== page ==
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All of Jet’s long-haul services — including to London, Paris and Amsterdam — were suspended from Thursday night until Friday morning, a spokesperson for the airline in New Delhi told CNN.
The spokesperson added on Friday that flights had resumed, but at least one major destination appeared to still be off the roster.
“Jet Airways has cancelled its operations between London and India for 12th April, 2019,” the airline’s UK office said in statement.
Doubts over the future of the airline intensified when aviation minister Suresh Prabhu tweeted that his ministry would “review issues related to Jet Airways” and “take necessary steps to minimize passenger inconvenience and ensure their safety.”
Concerns over a possible collapse would tarnish Prime Minister Narendra Modi’s pro-business credentials as Indians vote in elections that started on Thursday. The failure of a major airline would put thousands of jobs at risk.
Jet Airways has already canceled thousands of domestic and international flights as planes were grounded over the non-payment of fees to aircraft leasing companies. It told the Bombay Stock Exchange Thursday that it had grounded 10 more planes due to unpaid dues.
Last month the founder of Jet Airways was forced to quit as part of a government-backed bailout. Naresh Goyal stepped down as chairman and resigned from the board, allowing banks to take control and overhaul the company.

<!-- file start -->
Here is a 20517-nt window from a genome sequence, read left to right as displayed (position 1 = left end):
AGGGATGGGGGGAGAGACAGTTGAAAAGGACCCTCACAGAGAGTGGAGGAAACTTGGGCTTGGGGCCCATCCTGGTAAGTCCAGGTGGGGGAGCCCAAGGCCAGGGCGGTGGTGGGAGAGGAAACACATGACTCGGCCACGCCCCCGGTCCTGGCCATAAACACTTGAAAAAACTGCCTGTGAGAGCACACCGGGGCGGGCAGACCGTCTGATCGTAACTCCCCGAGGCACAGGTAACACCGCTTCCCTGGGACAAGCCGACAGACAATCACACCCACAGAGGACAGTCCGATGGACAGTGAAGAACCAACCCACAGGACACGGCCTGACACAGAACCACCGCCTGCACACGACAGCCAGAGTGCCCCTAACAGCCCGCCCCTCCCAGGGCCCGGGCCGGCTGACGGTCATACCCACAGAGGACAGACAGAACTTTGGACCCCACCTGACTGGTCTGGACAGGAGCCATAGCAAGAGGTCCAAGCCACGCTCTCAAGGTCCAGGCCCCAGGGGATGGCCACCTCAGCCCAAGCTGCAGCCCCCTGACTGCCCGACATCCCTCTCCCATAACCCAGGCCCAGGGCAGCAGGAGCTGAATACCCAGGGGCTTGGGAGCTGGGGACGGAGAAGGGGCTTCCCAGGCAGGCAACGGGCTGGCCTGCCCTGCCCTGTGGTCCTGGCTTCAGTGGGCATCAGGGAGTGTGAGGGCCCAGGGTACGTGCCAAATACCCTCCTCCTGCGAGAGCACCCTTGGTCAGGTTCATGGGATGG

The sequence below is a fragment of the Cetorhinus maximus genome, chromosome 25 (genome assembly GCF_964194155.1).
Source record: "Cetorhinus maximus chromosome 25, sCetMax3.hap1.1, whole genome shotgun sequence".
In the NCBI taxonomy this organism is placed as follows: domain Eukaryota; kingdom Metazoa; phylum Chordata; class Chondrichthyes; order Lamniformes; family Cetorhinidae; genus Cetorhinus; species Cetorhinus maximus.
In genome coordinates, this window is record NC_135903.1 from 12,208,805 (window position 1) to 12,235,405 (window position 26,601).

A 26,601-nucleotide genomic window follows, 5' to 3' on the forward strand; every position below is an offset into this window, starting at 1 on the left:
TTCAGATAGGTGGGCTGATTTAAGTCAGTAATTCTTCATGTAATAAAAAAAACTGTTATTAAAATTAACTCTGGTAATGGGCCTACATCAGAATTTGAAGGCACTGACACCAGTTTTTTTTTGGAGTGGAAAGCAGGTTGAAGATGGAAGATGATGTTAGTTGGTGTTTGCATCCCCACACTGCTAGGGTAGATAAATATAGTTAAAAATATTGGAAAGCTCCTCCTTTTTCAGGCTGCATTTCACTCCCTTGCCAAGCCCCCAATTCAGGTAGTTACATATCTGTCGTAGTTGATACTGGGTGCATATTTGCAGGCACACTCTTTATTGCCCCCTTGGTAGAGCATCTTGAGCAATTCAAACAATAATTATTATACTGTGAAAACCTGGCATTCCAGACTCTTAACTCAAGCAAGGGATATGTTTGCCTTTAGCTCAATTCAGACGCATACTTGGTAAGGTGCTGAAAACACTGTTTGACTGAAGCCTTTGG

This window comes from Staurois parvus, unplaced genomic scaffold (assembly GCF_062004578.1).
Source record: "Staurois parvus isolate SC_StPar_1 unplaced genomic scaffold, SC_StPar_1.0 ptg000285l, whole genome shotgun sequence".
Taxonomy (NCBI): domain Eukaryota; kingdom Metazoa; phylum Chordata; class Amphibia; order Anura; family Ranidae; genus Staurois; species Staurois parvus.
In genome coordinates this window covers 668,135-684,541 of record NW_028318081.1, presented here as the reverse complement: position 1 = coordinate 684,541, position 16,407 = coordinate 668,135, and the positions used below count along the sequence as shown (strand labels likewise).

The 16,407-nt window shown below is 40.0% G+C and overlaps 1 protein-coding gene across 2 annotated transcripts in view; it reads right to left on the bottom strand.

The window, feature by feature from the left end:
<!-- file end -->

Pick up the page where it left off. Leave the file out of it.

India’s largest public bank, the State Bank of India (SBI), has been leading the consortium of creditors, which started the stake sale process on Monday. Several airlines, including Etihad, are interested in bidding according to reports.
Etihad already owns a 24% stake in Jet Airways. A spokesperson for the UAE-based airline declined to comment on the bidding process.
India is the fastest-growing aviation market in the world but competition is fierce. Airlines struggle to make money given the intense pressure on fares. Rising oil prices and a volatile Indian currency have made life even harder.
Jet Airways has racked up huge losses and exhausted the patience of its creditors. Profits at market leader IndiGo have also suffered and the government was forced to pour hundreds of millions of dollars into the national carrier, Air India, after a failed privatization attempt early last year.